The research reported herein was performed pursuant to a grant from the U.S. Social Security Administration (SSA) funded as part of the Retirement and Disability Consortium. The opinions and conclusions expressed are solely those of the author(s) and do not represent the opinions or policy of SSA or any agency of the Federal Government. Neither the United States Government nor any agency thereof, nor any of their employees, makes any warranty, express or implied, or assumes any legal liability or responsibility for the accuracy, completeness, or usefulness of the contents of this report. Reference herein to any specific commercial product, process or service by trade name, trademark, manufacturer, or otherwise does not necessarily constitute or imply endorsement, recommendation or favoring by the United States Government or any agency thereof.
External Link(s)

Registration Citation

Herd, Pamela, Sebastian Jilke and Donald Moynihan. 2021. "Improving Public Understanding of OASI." AEA RCT Registry. August 05.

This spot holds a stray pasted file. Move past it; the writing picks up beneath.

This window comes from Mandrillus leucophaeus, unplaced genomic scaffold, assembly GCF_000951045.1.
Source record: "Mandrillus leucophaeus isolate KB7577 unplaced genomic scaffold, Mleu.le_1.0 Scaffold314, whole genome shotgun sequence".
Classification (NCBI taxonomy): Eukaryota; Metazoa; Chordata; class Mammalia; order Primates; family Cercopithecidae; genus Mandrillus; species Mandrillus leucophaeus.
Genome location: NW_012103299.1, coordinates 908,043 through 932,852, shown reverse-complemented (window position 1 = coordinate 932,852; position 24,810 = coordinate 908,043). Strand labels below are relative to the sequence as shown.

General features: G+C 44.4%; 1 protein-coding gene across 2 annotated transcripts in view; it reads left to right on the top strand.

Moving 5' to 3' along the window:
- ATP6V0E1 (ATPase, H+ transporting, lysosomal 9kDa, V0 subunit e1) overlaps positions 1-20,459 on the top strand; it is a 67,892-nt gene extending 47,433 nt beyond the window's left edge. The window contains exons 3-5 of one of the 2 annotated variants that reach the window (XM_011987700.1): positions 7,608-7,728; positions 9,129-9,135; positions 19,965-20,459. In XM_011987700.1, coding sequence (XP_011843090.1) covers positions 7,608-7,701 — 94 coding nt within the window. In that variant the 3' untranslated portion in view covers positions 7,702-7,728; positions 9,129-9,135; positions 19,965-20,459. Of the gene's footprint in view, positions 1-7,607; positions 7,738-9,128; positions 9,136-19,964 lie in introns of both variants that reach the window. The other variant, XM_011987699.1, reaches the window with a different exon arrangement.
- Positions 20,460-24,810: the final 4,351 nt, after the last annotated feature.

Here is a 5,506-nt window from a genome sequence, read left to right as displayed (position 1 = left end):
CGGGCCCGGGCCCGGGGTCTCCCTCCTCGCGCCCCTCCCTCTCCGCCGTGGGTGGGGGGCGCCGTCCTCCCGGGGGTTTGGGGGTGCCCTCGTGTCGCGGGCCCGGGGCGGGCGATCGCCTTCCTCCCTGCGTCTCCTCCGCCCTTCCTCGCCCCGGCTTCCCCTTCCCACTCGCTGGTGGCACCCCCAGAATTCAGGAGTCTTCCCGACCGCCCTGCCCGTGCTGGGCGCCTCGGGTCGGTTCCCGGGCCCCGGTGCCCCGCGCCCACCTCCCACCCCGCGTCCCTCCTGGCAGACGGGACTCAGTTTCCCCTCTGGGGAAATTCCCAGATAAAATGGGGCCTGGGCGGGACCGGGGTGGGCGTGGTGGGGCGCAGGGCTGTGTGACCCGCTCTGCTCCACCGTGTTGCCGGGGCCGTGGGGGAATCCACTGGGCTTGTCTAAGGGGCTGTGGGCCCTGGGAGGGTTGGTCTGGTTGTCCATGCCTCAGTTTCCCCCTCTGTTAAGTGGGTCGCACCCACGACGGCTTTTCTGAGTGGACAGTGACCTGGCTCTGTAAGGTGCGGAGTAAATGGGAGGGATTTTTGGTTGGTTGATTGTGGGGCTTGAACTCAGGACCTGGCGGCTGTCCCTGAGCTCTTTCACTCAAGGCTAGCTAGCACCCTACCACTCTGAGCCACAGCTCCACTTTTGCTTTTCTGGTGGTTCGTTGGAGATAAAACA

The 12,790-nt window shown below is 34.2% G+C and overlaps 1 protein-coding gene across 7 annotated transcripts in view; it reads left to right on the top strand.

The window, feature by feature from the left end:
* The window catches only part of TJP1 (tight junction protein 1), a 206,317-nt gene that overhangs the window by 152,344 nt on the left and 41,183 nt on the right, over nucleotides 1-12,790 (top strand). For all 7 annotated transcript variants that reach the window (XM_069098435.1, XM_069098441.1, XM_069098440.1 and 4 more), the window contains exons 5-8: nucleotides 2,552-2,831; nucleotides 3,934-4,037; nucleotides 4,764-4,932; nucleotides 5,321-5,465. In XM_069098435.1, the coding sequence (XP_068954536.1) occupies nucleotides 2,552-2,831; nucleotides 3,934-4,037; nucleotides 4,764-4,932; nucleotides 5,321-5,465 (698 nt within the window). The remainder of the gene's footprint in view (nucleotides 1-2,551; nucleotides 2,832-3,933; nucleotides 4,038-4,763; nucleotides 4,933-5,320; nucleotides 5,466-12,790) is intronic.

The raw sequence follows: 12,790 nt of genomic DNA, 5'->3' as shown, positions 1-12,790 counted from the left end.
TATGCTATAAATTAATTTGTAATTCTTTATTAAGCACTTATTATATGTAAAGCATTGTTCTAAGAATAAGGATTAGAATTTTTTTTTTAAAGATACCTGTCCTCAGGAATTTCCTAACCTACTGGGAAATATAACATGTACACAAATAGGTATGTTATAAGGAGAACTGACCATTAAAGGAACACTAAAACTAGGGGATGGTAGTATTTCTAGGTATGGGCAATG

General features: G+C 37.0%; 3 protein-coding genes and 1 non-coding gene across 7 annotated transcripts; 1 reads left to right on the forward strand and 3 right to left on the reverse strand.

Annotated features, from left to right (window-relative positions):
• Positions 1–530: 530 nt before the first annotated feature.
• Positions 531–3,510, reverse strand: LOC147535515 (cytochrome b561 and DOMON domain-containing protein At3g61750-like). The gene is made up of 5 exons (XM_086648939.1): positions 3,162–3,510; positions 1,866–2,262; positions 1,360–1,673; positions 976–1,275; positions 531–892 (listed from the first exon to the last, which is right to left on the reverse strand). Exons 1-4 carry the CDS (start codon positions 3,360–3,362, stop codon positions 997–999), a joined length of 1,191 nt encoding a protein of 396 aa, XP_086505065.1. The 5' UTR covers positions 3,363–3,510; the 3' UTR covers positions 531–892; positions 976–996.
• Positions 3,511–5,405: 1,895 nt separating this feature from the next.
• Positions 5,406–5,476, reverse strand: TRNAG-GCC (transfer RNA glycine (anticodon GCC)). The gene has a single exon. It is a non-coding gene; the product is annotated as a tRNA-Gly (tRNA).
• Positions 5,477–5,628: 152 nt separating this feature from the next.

Experimental Details


The final experimental design included three experimental conditions, randomly allocated between respondents:

(1) a control group that includes a simple statement about the OASI funds,
(2) a status-quo condition which is is modelled after Social Security “message to the public”, and
(3) a personalized information treatment condition which includes the same text as in the control condition plus an encouragement to use the SSA benefit calculator to receive respondent's predicted benefits. Condition 3 also asked respondents for their estimated monthly benefits as provided by the calculator, and included an image to aid using the calculator correctly.
Intervention Start Date
Intervention End Date

Primary Outcomes

Primary Outcomes (end points)
(1) Knowledge and confidence of knowledge about personal retirement benefit amount;
(2) Views towards Social Security.
Primary Outcomes (explanation)
(1) Knowledge and confidence of knowledge about personal retirement benefit amount:
-What approximate Social Security retirement benefit amount per month do you expect to receive when you plan to retire?
-How confident are you in your prediction above?

(2) Views towards Social Security: